It hadn't taken but a few moments for him to discover that something was terribly wrong with him.
Upon waking, Cogsworth had barely been able to move; it seemed a miracle that he could even open his eyes, much less sitting up from where he'd been lying in bed. His arms and legs were stiff, far too stiff to move, and there was a loud ticking sound. With the way it seemed to be pounding his head, he almost assumed he had a hangover, never mind that he hadn't consumed alcohol in years.
Everything seemed fuzzy, barely letting him know that he was still in his own bed. It was still dark, so it must have been very early in that morning, earlier than he usually woke up. When he rolled out of bed was when he began to think there was something truly wrong with him.
The fall had been startling, certainly, but that the impact was barely painful at all and the noise that came out of him sounded mechanical, that was what startled him. The odd feelings shoved to the back of his mind, he scrambled to his feet as best as he was able, frantically searching for an explanation of his situation. Feeling as best as he was able, he made his way to the hall, hoping at least to find a source of light. Or get to the kitchen. A cup of tea would've been nice.
As he was nearing the end of the wing, he noticed a glow approaching. At least someone else was awake. He made to call out, but the only sound that came out was a faint squeaking sound. The ticking sound following him also seemed to get louder. Before he had time to think too much into it, the source of the light rounded the corner, coming into plain view.
It was a candelabrum.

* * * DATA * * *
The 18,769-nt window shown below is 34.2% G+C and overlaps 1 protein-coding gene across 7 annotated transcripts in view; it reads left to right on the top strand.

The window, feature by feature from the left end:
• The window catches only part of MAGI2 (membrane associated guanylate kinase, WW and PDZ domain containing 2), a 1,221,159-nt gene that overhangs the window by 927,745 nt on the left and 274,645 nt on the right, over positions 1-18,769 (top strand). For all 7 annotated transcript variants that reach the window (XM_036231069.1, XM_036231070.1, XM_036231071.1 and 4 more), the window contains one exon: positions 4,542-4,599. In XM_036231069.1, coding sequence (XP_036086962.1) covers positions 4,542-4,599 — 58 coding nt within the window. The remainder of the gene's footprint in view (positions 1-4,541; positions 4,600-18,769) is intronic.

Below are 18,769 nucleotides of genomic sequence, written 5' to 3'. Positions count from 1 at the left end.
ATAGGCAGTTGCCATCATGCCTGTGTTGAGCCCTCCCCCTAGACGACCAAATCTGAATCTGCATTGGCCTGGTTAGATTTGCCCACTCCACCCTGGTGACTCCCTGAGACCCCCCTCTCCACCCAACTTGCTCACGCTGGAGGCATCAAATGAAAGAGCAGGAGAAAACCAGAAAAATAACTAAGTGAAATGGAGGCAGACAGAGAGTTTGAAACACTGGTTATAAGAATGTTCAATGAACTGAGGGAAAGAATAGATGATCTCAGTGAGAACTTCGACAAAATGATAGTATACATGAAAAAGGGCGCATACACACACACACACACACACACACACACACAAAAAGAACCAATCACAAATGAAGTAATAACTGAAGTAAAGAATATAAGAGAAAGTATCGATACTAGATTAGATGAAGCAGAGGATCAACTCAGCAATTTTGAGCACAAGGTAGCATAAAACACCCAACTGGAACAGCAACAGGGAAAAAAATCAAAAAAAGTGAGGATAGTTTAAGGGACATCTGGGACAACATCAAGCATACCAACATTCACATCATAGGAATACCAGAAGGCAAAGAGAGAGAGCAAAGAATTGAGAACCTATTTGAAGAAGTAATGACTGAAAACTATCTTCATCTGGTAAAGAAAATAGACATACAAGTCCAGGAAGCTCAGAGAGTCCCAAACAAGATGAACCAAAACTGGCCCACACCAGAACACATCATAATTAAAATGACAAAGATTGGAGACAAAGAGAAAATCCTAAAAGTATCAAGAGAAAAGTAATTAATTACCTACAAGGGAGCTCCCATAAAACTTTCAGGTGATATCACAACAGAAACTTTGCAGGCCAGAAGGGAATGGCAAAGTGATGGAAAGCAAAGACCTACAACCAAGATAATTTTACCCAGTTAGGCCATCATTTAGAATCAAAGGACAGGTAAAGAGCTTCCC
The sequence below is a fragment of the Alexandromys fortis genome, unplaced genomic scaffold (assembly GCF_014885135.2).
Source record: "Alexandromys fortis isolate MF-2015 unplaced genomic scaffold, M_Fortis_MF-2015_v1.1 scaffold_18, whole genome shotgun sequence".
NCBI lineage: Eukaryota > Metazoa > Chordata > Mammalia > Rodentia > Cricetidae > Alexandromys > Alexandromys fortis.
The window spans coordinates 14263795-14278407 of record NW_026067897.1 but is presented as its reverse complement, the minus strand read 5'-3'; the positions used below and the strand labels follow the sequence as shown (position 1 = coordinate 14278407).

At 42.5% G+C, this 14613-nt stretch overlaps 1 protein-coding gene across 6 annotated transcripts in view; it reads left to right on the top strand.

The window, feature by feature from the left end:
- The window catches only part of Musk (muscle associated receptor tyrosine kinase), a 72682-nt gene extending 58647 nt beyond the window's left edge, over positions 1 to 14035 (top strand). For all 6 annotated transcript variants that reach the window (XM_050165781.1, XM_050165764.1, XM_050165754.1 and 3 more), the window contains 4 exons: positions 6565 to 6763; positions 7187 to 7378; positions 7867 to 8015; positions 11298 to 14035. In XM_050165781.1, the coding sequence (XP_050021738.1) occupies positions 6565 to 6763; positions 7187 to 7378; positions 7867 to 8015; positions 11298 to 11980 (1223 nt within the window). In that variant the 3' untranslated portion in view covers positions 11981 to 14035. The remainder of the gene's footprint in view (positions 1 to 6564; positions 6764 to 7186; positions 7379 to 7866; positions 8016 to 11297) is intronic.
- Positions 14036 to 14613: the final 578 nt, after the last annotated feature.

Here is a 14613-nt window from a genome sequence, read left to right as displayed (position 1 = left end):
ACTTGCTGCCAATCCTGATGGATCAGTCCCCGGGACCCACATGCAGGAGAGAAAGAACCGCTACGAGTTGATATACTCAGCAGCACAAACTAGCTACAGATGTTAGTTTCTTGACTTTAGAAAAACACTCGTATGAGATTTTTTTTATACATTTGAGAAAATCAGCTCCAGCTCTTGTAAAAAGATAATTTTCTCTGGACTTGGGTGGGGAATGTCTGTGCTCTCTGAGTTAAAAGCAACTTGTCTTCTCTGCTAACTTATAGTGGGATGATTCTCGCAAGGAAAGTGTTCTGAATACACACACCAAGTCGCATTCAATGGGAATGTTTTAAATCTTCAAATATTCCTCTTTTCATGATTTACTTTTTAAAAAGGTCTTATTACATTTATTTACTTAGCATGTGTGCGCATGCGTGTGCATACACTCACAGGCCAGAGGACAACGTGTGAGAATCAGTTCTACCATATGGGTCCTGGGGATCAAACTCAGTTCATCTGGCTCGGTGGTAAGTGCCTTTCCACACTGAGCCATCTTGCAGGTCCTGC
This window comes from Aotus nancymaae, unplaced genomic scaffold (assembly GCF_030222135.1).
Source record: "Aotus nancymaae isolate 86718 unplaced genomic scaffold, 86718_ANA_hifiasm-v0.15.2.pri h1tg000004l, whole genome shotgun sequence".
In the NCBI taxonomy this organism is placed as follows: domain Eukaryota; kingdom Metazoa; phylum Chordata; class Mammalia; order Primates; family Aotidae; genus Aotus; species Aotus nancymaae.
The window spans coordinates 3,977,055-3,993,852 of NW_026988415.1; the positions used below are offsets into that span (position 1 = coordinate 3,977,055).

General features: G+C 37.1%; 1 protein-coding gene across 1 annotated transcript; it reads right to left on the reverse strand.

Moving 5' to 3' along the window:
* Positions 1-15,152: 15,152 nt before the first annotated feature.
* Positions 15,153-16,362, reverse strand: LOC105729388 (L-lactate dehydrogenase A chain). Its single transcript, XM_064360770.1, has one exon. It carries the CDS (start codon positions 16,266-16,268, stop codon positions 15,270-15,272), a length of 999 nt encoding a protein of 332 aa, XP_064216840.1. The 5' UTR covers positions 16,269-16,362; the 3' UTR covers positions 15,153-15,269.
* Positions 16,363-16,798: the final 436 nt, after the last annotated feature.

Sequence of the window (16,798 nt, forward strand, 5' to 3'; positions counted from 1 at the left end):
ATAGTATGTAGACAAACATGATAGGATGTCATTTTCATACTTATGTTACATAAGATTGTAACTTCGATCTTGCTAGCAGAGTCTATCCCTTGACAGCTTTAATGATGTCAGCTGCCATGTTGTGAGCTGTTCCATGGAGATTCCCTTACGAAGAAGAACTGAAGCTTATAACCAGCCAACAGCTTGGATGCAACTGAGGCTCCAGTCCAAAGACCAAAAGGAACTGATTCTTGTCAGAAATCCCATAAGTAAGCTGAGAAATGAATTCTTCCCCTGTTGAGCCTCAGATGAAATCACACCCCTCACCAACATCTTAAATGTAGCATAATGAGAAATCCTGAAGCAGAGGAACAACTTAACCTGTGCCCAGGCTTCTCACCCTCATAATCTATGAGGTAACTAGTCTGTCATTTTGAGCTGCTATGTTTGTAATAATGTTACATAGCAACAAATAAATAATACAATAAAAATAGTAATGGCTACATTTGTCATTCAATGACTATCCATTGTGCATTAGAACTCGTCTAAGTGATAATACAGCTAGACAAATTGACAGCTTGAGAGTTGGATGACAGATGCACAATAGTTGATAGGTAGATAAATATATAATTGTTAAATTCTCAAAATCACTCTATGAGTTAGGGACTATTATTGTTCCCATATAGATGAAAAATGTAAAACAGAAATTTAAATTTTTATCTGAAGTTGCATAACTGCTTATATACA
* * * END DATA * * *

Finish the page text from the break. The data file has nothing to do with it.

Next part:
Cogsworth stumbled back in shock, again hitting the ground with the same mechanical chiming sound, as he noticed the candelabrum do almost the same. Each candle flailed about on its own, as if it were consciously trying to keep the flames from going out as it fell. Somehow, its base curved; in fact, all of it was moving as if it were alive. And as he looked closer, Cogsworth even managed to make out a face. A familiar face, even, seemingly carved into the wax.
Except it managed to actually cry out when it hit the ground.
The face and voice finally clicked for him. Opening his mouth once again, he slowly formed the name. "Lumière?" he stuttered, hoping that he hadn't gone completely insane or, if he had, that at least no one else was around to witness it.
The look of familiarity he'd felt earlier was reflected in the other's face as it (he?) hesitantly called back with, "Cogsworth?"
There was no mistaking the accent. Cogsworth let out a nervous laugh, thinking that the whole thing was obviously some sort of dream. Of course Lumière wasn't a candlestick. That was impossible, it wouldn't make sense, of course he was dreaming.
"This is ridiculous." Cogsworth was talking more to himself at that point. Getting used to talking around whatever it was that had been clogging his throat, too. As he opened his mouth to ask what his friend was doing up at this hour, or even what hour it was, the ticking sound in his head was suddenly replaced by a loud chiming.
Each chime was worse than the last, somehow, making his head feel as though it were splitting apart; the fourth chime was the last, leaving him with his eyes squeezed shut and what he was going to call his hands pressed against his forehead. His very slick, very flat forehead.
Lumière chuckled as best as he was able, almost seeming to shrug as he spoke. "It's four o' clock."
The pieces flew together for Cogsworth too quickly, seeming too obvious at that point. If his friend was somehow a candle, of course he could somehow be a clock. The whole thing still made no sense, but at least that fit.
He just hoped he didn't have to get used to that.
As Lumière shifted back to a standing position, or at least the nearest equivalent, the light from his flames spread across the walls of the hallway, even reflecting a faint glow from Cogsworth's face.
The thought struck him, then, that if he was ticking and tocking right now, if Lumière was alight, that they were both in some state of use, as objects. That, when he'd fallen earlier, Lumière had been so focused on keeping the flames burning. Nervously, he felt his way up his back as much as he could, finding what he'd been looking for. There was a twist knob, sure enough. He'd need to make sure he stayed wound.
What would happen if the clock stopped ticking, after all?
What would happen when the wax melted?